AWS CloudTrail Management & Data Events for Amazon S3
You can use AWS CloudTrail to capture bucket-level (Management Events) and object-level API activity (Data Events) on S3 objects. Data Events include read operations such as GET, HEAD, and Get Object ACL, as well as write operations such as PUT and POST. The detail captured provides support for many types of security, auditing, governance, and compliance use cases. Visit the AWS CloudTrail page for more information on S3 Data Events.
Amazon S3 Data Lifecycle Management
Amazon S3 can automatically assign and change cost and performance characteristics as your data evolves. It can even automate common data lifecycle management tasks, including capacity provisioning, automatic migration to lower cost tiers, regulatory compliance policies, and eventual scheduled deletions.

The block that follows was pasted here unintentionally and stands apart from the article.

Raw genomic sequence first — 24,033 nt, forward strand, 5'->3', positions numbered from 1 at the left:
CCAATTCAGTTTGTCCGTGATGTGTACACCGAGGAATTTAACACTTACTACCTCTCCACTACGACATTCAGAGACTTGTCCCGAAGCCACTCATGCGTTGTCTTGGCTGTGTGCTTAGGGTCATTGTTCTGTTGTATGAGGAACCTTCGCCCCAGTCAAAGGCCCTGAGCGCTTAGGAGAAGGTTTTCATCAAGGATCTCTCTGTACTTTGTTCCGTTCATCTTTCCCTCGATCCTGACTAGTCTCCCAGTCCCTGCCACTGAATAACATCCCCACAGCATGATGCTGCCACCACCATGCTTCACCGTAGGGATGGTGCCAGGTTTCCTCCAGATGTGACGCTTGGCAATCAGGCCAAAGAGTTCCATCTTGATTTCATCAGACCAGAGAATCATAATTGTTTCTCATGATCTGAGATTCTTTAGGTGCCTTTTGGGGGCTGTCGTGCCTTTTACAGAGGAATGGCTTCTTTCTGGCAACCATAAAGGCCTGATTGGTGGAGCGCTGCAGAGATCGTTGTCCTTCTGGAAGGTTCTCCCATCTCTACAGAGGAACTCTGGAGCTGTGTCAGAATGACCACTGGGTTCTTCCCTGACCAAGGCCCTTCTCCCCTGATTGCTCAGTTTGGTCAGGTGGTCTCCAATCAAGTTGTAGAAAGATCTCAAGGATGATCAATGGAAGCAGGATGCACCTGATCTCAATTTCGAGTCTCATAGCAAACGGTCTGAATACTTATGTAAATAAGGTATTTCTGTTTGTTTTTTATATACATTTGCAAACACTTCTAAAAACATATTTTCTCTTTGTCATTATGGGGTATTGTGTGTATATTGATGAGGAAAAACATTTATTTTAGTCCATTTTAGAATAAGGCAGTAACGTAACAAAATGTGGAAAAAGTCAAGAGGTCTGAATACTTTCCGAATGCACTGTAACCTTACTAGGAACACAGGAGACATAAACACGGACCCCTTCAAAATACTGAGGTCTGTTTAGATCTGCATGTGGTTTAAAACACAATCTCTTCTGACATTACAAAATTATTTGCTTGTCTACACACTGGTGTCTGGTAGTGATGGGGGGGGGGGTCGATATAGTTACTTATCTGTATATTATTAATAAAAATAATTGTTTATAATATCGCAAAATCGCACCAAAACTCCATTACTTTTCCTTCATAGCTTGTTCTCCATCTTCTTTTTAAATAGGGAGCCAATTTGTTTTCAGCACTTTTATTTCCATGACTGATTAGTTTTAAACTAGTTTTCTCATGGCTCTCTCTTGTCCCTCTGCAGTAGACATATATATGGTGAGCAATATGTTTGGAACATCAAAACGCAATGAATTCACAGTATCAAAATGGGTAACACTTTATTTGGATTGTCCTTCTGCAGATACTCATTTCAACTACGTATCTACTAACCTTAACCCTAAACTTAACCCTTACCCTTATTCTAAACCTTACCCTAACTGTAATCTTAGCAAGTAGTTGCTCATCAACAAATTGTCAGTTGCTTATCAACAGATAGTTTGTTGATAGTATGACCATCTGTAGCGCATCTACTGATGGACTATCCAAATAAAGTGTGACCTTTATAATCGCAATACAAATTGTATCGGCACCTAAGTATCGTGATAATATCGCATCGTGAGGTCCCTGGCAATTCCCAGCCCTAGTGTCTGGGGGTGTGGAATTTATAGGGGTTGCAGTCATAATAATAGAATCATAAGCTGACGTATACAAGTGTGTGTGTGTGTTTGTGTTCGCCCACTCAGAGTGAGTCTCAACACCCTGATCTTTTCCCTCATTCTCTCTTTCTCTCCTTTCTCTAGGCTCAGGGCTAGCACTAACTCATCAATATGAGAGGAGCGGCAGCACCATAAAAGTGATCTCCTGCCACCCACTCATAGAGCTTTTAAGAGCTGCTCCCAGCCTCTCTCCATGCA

As your data ages, Amazon S3 automatically and transparently migrates your data to new hardware as hardware fails or reaches its end of life. This eliminates the need for you to perform expensive, time-consuming, and risky hardware migrations. You can set S3 Lifecycle policies direct to Amazon S3 to automatically migrate your data to lower cost storage as your data ages. You can define rules to automatically migrate Amazon S3 objects to the S3 Standard-IA, S3 One Zone-IA, or Amazon Glacier storage classes based on the age of the data. You can set lifecycle policies by bucket, prefix, or objects tags, allowing you to specify the granularity most suited to your use case.